It doesn’t matter how much data you collect if you have no idea what to do with it.
If a reporting project is to succeed, you must clearly establish your objectives at the outset. Perhaps more importantly, you must understand your key performance indicators (KPI).
And that means knowing what data is available and whether or not that data actually provides any relevant KPIs that are either skewed, incomplete, or simply inaccurate.
Let’s talk about how you can ensure that doesn’t happen — and how you can ensure you select the right KPIs for your dashboarding project.
In order for a KPI to have value within the scope of your project, it must possess several key characteristics.
First and foremost, you’ll want to define what relevance is in the context of what you’re trying to achieve. You need fixed goals. Once you have those, you can examine each metric gleaned from available data, determining relevance on a case-by-case basis.
For example, let’s say your organisation’s end goal is to increase sales by 10%. One KPI you might measure to mark your progress is new customer acquisitions. Let’s further posit that per the data, your customer base has increased by 5%.
Seems good so far, right? The issue is that this metric on its own isn’t enough to indicate the business’s performance. It does not, for instance, account for:
While it may still be valuable to measure new customer acquisitions, this metric on its own is likely not a relevant KPI for the stated goal.
In addition to relevant, your KPIs must also be actionable. When someone reviews a report, it should be clear what changes need to be made in order to proceed towards the end goal. It should also be clear in what timeframe that action must be carried out.
A good KPI shows clear and measurable progress towards (or away from) the goal. There should be a clear view of ongoing trends within your project (and within the wider organisation). Most importantly, measuring these trends should provide you with insights that will help you continue on the road to your end goal.
As you might expect, KPIs generally tend to be rather time-sensitive. With that in mind, the information provided by each KPI must arrive in as timely a manner as possible in order to align with the goals of the report. Too early, and you might be left with incomplete data that offers no insights of note.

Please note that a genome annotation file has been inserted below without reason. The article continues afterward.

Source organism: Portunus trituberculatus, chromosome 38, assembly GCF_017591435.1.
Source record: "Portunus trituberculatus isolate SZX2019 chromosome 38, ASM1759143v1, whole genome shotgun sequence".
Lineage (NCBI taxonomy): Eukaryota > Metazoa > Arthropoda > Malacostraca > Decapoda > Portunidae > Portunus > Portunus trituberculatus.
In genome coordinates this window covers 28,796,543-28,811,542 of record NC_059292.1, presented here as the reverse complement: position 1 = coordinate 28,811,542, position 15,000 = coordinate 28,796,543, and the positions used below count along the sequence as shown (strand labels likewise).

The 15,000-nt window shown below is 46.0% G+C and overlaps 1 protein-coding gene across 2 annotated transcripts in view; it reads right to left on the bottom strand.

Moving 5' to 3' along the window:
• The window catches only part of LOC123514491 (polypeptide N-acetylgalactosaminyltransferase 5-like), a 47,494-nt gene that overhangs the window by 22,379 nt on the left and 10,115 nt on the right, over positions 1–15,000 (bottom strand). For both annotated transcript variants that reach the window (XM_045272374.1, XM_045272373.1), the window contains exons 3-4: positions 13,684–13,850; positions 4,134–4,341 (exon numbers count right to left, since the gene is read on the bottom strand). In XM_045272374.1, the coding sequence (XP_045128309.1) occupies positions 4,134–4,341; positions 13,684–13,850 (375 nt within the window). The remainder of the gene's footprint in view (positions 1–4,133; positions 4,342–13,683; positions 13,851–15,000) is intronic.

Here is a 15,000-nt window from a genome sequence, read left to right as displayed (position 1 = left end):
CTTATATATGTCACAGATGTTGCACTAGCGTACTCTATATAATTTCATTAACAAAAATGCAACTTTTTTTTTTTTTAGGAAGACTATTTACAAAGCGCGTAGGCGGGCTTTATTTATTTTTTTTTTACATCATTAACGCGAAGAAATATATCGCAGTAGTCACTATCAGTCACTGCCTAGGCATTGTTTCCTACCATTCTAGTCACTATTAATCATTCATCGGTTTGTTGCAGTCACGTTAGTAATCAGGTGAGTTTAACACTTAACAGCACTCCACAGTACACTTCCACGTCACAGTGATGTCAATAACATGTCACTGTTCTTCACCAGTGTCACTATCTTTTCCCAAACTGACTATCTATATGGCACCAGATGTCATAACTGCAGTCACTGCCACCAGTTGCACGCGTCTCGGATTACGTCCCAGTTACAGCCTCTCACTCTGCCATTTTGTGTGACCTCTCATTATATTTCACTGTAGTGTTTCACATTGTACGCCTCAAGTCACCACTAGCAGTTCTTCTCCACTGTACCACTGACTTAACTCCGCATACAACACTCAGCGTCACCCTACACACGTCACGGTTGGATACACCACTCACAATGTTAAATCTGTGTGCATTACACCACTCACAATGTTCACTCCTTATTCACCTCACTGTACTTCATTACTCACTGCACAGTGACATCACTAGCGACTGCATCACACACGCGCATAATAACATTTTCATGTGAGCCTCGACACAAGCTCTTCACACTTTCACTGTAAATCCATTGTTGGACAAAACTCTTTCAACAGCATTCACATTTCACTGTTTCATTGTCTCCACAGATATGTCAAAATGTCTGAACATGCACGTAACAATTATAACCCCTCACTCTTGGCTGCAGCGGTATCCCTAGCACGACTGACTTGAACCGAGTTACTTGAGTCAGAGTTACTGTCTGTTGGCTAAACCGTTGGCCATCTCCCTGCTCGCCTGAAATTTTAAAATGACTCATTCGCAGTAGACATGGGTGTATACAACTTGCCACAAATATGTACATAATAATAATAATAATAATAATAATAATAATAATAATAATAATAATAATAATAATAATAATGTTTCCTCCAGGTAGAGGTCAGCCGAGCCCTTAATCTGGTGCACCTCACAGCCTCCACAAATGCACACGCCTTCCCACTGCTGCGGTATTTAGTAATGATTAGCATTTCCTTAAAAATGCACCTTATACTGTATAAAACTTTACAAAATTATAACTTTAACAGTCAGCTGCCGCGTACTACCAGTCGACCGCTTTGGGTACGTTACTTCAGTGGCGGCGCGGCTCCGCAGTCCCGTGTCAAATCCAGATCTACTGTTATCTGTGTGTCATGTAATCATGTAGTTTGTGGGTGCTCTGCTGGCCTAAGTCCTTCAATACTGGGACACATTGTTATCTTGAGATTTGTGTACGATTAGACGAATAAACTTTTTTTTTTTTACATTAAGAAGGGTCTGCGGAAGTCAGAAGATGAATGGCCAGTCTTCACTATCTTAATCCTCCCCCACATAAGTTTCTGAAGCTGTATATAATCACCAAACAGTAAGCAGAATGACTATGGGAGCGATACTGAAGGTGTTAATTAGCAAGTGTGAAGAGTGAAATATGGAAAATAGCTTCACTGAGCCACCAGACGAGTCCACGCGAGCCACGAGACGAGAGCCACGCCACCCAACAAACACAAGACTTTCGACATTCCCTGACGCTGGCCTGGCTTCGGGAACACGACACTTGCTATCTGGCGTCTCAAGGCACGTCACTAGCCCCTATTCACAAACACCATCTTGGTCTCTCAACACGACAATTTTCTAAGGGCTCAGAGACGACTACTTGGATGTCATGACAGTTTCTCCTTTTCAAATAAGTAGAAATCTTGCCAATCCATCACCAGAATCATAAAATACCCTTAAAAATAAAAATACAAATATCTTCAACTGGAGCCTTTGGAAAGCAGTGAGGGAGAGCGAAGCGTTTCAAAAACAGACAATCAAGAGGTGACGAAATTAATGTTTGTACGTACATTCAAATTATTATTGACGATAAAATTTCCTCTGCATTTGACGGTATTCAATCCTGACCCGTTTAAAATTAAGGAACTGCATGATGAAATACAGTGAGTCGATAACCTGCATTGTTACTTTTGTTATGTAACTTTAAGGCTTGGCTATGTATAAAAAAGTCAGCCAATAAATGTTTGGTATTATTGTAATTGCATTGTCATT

Too late, and you’ll end up facing down missed projections and outcomes.
KPIs must be based on agreed upon data sources and owners to ensure their calculations remain consistent and accurate.
Now that you have a general idea of what goes into a proper KPI, let’s talk about how you can separate the good from the bad. After all, just because a KPI seems relevant, doesn’t mean it’s valuable. And just because a metric is actionable, doesn’t mean it has any bearing on your project’s objective.
Your end goal is to narrow down your list of KPIs to between four and five. When it comes to reporting, less is more. Don’t just jam KPIs in because they seem relevant.
Instead, for each KPI, ask yourself:
Answering each of these questions should give you a relatively good idea of which KPIs will be most valuable in helping you fulfill your goals. It’s important to understand over the course of this process that reports aren’t necessarily meant to show how your entire company is doing. Instead, they provide a glimpse into one facet of the company, coupled with insights to drive more effective decision-making.
Choosing the right KPIs is the goal of any reporting project since they can make or break these types of projects.
Today, it’s important that you select the right ones to avoid using irrelevant data that may skew the accuracy of your reporting project. That way, they can be used to create actionable reports and drive positive outcomes. Here’s where Amos comes in.
Amos | 3D gives your organisation everything it needs to successfully navigate complex data and reporting projects. From our proven process, KPI expertise, and more — we can help you achieve the results you want using the data you have.